2012 ELECTIONS: Presidential candidates cross swords - Taipei Times
Sun, Dec 04, 2011 - Page 1 News List

2012 ELECTIONS: Presidential candidates cross swords

HEAD TO HEAD:The following is a transcription of the third part of yesterday’s televised presidential debate, in which each candidate posed two questions to each opponent

Transcribed by Loa Iok-sin, Lee I-chia and Jake Chung  /  Staff Reporters

Tsai: President Ma, I really expect and hope that the question you just brought up was prepared by your staff and not yourself. Indeed, all the things you said, doesn’t it sound just like a spat? Actually, what Chairman Soong said is correct, we have to return to the problem’s substantial side and its policy side and how we should deal with it. The leader of a nation has to consider whether there is a problem of policy and if institutional changes are necessary. If people violate the law, is it because there is a problem with the institution, or because the people deliberately violated it? These are what a leader should consider. The leader would not sensationalize a single case, or use it to smear his or her opponent, especially when the opponent is a party not in office. So the most important responsibility of the party in office is to review its policies, its measures, and if anything is neglected when you are looking into something. So you said I am inconsistent, you said I say one thing but do another, and you have said many things about me in the past. Granted, they weren’t called smears, but then I ask Chairman Ma, if we can improve our policies and thoughts in a positive way, this should be counted as progress, right? It shouldn’t be called inconsistent or discordant. If it is inconsistent, Chairman Ma, why were you against direct presidential elections by the people in the 1990s when you benefited the most from direct elections in 2008. So I think this is a problem of how you view it as a leader, not the attitude of your propaganda team. Some of the nominees in the DPP’s legislators-at-large nomination list have not received a verdict in criminal cases. The case is still in court, so you can’t just say they are criminals. I cannot agree on this.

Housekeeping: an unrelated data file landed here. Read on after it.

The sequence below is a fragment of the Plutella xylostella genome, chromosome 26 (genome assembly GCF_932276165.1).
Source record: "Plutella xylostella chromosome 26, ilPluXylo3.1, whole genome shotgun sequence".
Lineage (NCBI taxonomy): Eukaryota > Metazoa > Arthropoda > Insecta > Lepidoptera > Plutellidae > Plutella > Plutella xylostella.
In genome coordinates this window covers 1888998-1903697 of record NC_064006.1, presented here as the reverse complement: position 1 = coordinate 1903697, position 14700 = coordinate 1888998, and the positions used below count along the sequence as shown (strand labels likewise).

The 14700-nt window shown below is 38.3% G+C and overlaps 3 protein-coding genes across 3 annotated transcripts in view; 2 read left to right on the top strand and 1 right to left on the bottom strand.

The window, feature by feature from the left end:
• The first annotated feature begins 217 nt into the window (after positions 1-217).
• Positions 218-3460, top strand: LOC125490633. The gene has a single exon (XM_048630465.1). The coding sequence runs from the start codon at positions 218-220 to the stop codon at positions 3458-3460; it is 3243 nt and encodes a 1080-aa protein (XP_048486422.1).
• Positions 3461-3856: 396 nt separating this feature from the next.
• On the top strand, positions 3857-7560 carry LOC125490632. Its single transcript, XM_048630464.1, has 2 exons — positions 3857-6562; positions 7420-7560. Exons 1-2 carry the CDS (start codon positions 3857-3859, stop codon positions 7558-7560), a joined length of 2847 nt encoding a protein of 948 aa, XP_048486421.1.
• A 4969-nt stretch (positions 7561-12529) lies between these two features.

Tsai: President Ma has been in power for nearly four years. Although he has been unable to meet his 6-3-3 policies, the key point is that his economic policies have completely overlooked the basic goal of consolidating the national economic base. Total government debt has reached NT$1.3 trillion — a record high — while the government’s focus on the Chinese market and cross-strait cooperation has caused Taiwanese investors to rush into China. A lot of professional talent has also been poached by Chinese companies. Half of our economic growth has also been appropriated by overseas production orders.

At present we are also seeing a lot of people without jobs and the unemployment rate, despite being massaged by massive short-term hiring, is still at a high of 4.3 percent. Average pay has fallen to levels last seen 13 years ago. Trying to boost the economy without consolidating the national economic base is not going to stop the economy bleeding talent and money, and growing weaker by the day. Without the consolidation of the national economic base, the nation will not be at peace.

This story has been viewed 8431 times.

Comments will be moderated. Remarks containing abusive and obscene language, personal attacks of any kind or promotion will be removed and the user banned.

TOP top